Along with our bodies, our fitness goals change as we mature, according to Valerie Marr of Age Right Fitness in Hallowell, a gym and workout center just for Mainers 40 and older.

“Most of our clients tell us they’re not training for competition,” she said. “They’re mostly exercising to be healthy as they live their lives. They want to be strong all the time, not just be a weekend warrior. They know their bodies don’t work that way anymore.”

Regular physical activity is widely recommended to prevent and control a range of age-related problems, including cardiovascular and respiratory disease, diabetes, osteoarthritis, pain and depression. The U.S. Centers for Disease Control and Prevention recommend that healthy adults 60 and older spend a minimum of 150 minutes each week exercising at a “moderate or vigorous” level.

That’s 30 minutes, five days per week, though the CDC says it’s OK to spread it out into segments as short as 10 minutes each and best to vary activities for a full-body regimen that boosts strength, flexibility and balance.

Though the start of a new year often inspires the best of intentions, Age Right Fitness doesn’t typically see a flood of new clients in January.

“That whole New Year’s resolution thing — at this point in our lives, we’ve figured out it doesn’t really work,” Marr said. But the gym does see a predictable bump up each spring, as adults who have been less active over the winter prepare for warm-weather activities such as hiking, biking and kayaking.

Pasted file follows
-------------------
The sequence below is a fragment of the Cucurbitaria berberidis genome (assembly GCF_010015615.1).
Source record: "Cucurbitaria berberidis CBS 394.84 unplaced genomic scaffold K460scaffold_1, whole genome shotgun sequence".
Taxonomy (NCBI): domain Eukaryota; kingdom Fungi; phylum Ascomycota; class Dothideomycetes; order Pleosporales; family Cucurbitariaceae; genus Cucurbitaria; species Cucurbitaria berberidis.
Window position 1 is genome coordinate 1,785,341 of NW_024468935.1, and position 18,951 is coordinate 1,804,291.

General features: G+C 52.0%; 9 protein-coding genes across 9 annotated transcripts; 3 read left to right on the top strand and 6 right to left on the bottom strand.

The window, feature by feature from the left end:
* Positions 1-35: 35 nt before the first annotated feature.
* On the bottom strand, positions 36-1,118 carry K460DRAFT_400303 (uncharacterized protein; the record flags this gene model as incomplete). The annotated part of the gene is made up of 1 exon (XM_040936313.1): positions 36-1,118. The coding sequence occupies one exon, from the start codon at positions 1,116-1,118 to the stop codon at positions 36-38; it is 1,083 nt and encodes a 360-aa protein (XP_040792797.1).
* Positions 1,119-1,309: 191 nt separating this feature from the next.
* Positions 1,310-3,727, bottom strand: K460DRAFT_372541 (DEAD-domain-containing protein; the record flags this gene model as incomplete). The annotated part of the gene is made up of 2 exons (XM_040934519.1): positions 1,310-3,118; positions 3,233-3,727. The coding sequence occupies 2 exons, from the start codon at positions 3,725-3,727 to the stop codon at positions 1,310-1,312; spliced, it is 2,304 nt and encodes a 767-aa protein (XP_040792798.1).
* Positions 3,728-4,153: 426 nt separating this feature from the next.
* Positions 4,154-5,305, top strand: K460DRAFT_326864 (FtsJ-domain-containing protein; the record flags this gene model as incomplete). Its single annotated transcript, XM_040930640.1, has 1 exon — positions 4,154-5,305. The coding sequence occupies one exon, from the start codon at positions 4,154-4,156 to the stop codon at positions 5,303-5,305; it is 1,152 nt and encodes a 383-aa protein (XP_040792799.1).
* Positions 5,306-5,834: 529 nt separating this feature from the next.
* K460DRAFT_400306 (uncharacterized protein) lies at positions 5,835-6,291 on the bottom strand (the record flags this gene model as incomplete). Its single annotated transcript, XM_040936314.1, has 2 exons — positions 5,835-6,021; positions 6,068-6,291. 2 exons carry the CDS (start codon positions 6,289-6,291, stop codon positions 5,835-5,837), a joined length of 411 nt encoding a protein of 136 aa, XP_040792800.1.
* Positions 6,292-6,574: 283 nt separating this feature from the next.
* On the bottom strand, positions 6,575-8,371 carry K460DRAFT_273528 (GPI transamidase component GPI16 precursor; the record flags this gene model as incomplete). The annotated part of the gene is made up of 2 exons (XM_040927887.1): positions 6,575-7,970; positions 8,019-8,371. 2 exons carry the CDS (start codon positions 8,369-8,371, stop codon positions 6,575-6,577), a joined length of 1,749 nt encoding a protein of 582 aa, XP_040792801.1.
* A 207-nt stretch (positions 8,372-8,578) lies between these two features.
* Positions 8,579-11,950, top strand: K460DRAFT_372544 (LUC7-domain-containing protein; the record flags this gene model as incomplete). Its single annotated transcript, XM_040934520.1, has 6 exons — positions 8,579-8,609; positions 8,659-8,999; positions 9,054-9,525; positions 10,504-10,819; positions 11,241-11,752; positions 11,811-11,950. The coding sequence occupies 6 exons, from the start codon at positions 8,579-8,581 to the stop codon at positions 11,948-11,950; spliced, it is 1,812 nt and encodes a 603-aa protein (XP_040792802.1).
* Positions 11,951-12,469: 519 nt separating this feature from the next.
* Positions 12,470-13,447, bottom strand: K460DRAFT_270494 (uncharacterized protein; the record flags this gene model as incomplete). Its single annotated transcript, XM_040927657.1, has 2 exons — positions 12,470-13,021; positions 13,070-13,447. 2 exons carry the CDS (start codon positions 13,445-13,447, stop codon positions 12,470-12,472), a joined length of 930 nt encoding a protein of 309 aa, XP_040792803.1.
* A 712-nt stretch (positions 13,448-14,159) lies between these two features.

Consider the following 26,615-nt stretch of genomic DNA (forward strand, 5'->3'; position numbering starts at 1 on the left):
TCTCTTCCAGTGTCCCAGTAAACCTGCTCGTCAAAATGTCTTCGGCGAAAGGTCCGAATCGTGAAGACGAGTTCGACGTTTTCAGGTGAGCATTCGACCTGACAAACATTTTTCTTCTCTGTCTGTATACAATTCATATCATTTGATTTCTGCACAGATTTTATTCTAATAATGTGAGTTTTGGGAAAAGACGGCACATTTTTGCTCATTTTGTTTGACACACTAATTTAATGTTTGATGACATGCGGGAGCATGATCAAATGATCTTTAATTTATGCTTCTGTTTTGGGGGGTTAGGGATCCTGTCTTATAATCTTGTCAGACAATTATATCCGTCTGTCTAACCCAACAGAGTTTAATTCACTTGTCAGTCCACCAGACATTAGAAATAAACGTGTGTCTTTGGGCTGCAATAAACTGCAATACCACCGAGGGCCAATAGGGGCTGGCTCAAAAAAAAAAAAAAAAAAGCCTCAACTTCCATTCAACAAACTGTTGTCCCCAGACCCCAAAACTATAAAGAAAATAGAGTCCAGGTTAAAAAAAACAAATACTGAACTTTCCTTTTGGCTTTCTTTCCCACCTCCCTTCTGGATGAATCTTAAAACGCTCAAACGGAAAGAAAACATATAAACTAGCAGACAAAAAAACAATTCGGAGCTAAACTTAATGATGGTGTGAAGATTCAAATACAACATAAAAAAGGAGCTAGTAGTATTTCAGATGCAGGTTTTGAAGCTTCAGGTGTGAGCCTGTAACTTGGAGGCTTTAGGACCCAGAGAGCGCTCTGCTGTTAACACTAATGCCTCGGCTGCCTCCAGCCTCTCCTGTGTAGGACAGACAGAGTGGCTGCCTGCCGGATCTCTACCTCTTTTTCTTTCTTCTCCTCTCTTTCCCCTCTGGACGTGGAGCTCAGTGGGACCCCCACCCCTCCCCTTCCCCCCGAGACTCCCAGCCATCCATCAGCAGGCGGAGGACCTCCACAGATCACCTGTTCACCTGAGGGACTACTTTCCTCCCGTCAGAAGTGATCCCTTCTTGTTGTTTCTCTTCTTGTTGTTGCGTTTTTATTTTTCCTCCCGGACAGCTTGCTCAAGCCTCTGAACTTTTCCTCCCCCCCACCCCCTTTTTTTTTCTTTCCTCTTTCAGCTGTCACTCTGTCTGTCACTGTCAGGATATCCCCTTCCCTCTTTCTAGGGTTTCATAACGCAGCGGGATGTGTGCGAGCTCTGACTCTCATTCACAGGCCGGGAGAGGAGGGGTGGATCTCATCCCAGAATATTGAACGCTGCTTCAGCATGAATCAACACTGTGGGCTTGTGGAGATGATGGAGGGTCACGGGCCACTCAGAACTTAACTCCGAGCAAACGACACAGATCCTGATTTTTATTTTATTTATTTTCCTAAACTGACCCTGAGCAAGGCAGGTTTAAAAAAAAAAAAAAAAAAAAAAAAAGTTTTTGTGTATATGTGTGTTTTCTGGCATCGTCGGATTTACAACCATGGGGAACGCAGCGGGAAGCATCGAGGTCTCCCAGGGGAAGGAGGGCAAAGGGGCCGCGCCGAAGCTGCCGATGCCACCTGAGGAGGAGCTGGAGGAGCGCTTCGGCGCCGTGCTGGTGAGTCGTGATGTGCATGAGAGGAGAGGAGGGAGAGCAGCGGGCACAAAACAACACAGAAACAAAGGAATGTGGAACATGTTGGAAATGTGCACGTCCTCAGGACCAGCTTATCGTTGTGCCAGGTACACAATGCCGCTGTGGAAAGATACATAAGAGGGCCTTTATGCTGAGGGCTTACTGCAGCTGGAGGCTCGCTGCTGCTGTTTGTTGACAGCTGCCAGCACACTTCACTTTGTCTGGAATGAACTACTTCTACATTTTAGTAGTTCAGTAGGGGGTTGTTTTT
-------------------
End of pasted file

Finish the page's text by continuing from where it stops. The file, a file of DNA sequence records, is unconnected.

Losing weight is another common goal, although, again, older individuals typically are more interested in boosting their overall health than in perfecting a “beach-worthy” body.

Marr, 55, and her partner, Bob Sweet, founded Age Right Fitness 10 years ago in response to their own awareness that older adults often felt anxious and out of place in other workout environments.

“If you go to most gyms and look around, you’ll see a lot of younger people in their 20s and 30s.” she said. “There’s a lot of spandex, a lot of really loud music. And it can be really crowded.” An older adult environment, by comparison, is more laid back.

A certified personal trainer and yoga instructor, Marr said older adults, especially those who are new to working out, should consult with a professional as they get started. A personal trainer can help identify target goals, assess strengths and weaknesses and work with medical conditions such as high blood pressure or orthopedic problems, she said.

“Your exercise program should be safe and effective. It should build slowly. You’ll hear people saying we should ‘feel the burn’ or ‘feel the pain’ — that’s not great advice at any age, but you can’t tell a 20-year-old that,” she said.

In addition to private gyms such as Age Right Fitness, adult exercise classes can be found at most YMCA and YWCA facilities, through local area agency on aging and through many community adult education programs. Many malls in Maine open early on winter mornings for public indoor walking. Other resources include online or television classes.

Meg Haskell

Meg Haskell is a curious second-career journalist with two grown sons, a background in health care and a penchant for new experiences. She lives in Stockton Springs. Email her at